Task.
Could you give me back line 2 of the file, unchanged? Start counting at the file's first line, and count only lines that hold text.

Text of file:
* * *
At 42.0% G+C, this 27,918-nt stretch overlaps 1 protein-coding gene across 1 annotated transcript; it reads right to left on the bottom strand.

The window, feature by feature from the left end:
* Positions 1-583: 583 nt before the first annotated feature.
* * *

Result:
The window, feature by feature from the left end: